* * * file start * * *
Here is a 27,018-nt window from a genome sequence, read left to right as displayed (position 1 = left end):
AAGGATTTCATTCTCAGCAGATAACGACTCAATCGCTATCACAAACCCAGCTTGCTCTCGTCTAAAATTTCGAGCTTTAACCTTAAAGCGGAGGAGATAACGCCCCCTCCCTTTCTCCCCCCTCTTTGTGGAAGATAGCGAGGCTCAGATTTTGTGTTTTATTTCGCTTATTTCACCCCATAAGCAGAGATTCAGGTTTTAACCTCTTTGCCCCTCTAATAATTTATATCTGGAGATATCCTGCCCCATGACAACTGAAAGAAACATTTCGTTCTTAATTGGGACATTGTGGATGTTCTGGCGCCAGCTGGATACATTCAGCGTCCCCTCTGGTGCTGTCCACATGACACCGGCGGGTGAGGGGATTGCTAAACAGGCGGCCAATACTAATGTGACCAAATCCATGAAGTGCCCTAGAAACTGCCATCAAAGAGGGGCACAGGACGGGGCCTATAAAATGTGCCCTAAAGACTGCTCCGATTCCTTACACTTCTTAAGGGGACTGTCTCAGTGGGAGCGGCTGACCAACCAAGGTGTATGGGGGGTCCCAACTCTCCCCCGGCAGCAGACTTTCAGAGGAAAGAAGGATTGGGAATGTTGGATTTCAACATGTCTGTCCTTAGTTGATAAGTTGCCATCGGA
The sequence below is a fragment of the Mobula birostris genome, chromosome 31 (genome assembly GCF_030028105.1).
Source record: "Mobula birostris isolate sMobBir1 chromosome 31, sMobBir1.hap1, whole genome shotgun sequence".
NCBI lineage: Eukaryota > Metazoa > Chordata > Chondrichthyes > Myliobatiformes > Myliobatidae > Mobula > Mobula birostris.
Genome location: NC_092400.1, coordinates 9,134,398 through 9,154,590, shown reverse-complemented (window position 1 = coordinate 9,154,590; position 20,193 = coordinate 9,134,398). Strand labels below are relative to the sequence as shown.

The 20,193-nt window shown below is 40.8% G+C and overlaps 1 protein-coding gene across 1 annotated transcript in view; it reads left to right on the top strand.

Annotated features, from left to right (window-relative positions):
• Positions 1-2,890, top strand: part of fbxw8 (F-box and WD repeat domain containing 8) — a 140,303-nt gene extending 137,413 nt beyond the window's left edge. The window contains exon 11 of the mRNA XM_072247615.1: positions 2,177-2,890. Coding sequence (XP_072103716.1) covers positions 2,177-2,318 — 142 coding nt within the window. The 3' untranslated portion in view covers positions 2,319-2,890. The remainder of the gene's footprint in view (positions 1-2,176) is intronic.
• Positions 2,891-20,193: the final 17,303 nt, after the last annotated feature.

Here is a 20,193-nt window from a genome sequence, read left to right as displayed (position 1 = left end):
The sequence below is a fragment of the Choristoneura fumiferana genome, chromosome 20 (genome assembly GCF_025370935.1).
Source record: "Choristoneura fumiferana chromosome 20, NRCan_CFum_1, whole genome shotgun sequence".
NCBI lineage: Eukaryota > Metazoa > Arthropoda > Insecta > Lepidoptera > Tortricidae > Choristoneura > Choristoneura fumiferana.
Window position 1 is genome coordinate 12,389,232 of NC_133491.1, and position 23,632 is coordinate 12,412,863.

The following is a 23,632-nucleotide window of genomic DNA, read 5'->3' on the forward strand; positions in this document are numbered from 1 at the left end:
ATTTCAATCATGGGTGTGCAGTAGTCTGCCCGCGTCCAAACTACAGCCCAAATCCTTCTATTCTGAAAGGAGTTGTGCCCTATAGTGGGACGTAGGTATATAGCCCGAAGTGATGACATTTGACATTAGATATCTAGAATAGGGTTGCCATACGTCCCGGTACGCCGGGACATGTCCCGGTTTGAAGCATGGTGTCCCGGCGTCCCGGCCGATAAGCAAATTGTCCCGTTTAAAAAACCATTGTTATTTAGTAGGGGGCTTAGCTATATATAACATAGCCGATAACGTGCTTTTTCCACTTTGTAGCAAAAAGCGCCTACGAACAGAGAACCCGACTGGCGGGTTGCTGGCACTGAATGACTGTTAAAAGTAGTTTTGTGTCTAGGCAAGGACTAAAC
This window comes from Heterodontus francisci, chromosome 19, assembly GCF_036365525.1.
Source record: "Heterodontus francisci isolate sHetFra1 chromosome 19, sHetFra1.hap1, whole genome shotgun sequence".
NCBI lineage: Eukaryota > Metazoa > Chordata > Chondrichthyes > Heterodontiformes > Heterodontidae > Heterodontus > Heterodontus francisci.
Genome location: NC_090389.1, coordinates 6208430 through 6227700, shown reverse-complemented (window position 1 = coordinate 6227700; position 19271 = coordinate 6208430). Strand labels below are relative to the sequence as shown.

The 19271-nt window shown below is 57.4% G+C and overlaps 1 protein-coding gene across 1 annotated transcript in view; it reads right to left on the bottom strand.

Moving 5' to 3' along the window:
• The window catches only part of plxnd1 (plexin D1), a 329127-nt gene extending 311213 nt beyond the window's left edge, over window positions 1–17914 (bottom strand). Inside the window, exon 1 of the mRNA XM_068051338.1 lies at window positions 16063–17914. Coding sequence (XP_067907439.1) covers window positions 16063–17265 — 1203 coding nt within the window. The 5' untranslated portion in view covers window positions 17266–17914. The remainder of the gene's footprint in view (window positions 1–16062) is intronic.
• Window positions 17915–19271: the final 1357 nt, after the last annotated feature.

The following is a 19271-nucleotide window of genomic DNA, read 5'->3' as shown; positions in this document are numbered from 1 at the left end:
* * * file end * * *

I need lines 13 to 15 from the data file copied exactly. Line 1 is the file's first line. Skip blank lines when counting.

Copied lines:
Source record: "Choristoneura fumiferana chromosome 20, NRCan_CFum_1, whole genome shotgun sequence".
NCBI lineage: Eukaryota > Metazoa > Arthropoda > Insecta > Lepidoptera > Tortricidae > Choristoneura > Choristoneura fumiferana.
Window position 1 is genome coordinate 12,389,232 of NC_133491.1, and position 23,632 is coordinate 12,412,863.